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Turning a molecule into a coherent two-level quantum system

Abstract

The use of molecules in quantum optical applications has been hampered by incoherent internal vibrations and other phononic interactions with their environment. Here we show that an organic molecule placed into an optical microcavity behaves as a coherent two-level quantum system. This allows the observation of 99% extinction of a laser beam by a single molecule, saturation with less than 0.5 photons and non-classical generation of few-photons super-bunched light. Furthermore, we demonstrate efficient interaction of the molecule–microcavity system with single photons generated by a second molecule in a distant laboratory. Our achievements represent an important step towards linear and nonlinear quantum photonic circuits based on organic platforms.

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The data that support the plots within this paper and other findings of this study are available from the corresponding author upon reasonable request.

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Acknowledgements

The authors thank J. Renger, A. Dutschke and E. Butzen for the fabrication of micromirrors, M. Schwab for the construction of the mechanical components for the cryostats, and L. Meier for help with electronics to lock the cavity. This work was supported by the Max Planck Society.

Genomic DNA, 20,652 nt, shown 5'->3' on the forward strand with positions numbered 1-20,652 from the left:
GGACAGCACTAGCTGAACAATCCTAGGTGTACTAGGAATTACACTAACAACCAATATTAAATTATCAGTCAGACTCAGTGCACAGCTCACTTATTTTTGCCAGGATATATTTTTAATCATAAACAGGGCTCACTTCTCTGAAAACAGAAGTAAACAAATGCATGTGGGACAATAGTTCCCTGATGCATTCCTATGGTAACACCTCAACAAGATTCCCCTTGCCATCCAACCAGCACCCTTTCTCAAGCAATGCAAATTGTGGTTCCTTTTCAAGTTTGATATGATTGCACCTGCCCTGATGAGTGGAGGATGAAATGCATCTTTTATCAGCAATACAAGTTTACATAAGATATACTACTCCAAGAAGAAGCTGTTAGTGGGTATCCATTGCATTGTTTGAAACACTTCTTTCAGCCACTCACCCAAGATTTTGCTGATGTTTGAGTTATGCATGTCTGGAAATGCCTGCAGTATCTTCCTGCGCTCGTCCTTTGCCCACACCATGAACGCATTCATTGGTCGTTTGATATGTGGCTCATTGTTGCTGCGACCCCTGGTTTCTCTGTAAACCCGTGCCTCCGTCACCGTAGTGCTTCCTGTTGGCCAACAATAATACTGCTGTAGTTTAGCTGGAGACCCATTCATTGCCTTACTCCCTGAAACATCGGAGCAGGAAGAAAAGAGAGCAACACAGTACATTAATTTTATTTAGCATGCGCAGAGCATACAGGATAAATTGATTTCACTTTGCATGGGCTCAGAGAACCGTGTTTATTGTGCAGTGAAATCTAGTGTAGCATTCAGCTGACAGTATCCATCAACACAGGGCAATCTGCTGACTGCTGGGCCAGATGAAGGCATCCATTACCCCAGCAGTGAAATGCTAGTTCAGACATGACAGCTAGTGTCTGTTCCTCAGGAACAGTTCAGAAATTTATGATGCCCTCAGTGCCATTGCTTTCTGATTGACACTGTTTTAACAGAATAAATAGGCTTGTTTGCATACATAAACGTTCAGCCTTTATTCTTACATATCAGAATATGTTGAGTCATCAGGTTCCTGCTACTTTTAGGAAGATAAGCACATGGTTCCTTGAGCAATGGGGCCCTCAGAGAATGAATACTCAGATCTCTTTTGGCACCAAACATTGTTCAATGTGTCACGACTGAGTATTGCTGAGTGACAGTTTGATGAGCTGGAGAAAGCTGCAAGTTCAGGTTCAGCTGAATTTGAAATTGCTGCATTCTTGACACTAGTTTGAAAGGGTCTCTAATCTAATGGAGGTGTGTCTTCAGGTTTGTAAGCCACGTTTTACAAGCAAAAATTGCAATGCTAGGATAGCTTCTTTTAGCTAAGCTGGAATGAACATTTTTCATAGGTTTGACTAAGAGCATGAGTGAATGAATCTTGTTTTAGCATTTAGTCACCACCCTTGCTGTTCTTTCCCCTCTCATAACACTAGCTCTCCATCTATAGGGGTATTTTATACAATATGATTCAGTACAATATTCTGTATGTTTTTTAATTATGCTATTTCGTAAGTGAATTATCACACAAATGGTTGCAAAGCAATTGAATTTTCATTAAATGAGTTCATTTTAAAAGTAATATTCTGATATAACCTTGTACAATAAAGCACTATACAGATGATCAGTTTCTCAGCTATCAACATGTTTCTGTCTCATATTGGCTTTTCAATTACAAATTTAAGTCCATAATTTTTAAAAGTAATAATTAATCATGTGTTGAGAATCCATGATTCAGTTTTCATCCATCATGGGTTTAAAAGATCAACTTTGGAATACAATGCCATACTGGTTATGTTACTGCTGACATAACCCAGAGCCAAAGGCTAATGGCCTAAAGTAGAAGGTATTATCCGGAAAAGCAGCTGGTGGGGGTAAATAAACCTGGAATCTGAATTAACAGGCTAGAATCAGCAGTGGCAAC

Author information

D.W. and H.K. performed the cavity experiments and analysed the data. D.R. and A.S. were responsible for the generation of single photons. T.U., S.G. and V.S. supervised the experiments. D.M.-C. contributed to theoretical analysis of the system. The manuscript was written by V.S. and all authors commented on it.

Correspondence to Vahid Sandoghdar.

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The authors declare no competing interests.

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Journal peer review information: Nature Physics thanks Girish Agarwal, Barak Dayan and the other anonymous reviewer(s) for their contribution to the peer review of this work.

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Further reading

Fig. 1: Schematics of the experimental arrangements.
Fig. 2: Resonant response of the molecule–microcavity composite to a laser beam.
Fig. 3: Frequency-detuned response of the molecule–cavity system.
Fig. 4: Large phase shift of a laser beam by a single molecule.
Fig. 5: Strong modification of photon statistics.
Fig. 6: Reflection of single photons.